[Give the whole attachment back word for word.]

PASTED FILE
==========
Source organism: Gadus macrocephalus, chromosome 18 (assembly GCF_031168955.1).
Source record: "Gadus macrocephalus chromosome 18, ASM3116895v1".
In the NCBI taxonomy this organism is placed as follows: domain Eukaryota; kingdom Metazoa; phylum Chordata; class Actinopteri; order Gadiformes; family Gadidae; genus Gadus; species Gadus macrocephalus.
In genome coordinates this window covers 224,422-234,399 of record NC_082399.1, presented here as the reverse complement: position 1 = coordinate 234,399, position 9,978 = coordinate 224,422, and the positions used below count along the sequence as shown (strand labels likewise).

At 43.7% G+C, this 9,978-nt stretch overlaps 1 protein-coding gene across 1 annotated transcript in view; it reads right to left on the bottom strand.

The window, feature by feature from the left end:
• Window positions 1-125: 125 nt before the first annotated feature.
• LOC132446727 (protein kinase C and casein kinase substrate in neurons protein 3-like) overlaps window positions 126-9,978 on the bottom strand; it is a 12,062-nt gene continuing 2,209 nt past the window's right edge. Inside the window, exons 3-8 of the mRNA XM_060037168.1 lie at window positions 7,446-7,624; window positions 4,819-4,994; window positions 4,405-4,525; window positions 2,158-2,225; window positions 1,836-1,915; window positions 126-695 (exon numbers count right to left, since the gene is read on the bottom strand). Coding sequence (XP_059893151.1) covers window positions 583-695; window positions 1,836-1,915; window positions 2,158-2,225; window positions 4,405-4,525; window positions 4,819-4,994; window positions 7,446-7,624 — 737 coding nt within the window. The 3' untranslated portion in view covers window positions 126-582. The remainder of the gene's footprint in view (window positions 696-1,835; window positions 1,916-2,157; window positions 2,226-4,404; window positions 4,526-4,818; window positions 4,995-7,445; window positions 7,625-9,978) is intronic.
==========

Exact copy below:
Source organism: Gadus macrocephalus, chromosome 18 (assembly GCF_031168955.1).
Source record: "Gadus macrocephalus chromosome 18, ASM3116895v1".
In the NCBI taxonomy this organism is placed as follows: domain Eukaryota; kingdom Metazoa; phylum Chordata; class Actinopteri; order Gadiformes; family Gadidae; genus Gadus; species Gadus macrocephalus.
In genome coordinates this window covers 224,422-234,399 of record NC_082399.1, presented here as the reverse complement: position 1 = coordinate 234,399, position 9,978 = coordinate 224,422, and the positions used below count along the sequence as shown (strand labels likewise).

At 43.7% G+C, this 9,978-nt stretch overlaps 1 protein-coding gene across 1 annotated transcript in view; it reads right to left on the bottom strand.

The window, feature by feature from the left end:
• Window positions 1-125: 125 nt before the first annotated feature.
• LOC132446727 (protein kinase C and casein kinase substrate in neurons protein 3-like) overlaps window positions 126-9,978 on the bottom strand; it is a 12,062-nt gene continuing 2,209 nt past the window's right edge. Inside the window, exons 3-8 of the mRNA XM_060037168.1 lie at window positions 7,446-7,624; window positions 4,819-4,994; window positions 4,405-4,525; window positions 2,158-2,225; window positions 1,836-1,915; window positions 126-695 (exon numbers count right to left, since the gene is read on the bottom strand). Coding sequence (XP_059893151.1) covers window positions 583-695; window positions 1,836-1,915; window positions 2,158-2,225; window positions 4,405-4,525; window positions 4,819-4,994; window positions 7,446-7,624 — 737 coding nt within the window. The 3' untranslated portion in view covers window positions 126-582. The remainder of the gene's footprint in view (window positions 696-1,835; window positions 1,916-2,157; window positions 2,226-4,404; window positions 4,526-4,818; window positions 4,995-7,445; window positions 7,625-9,978) is intronic.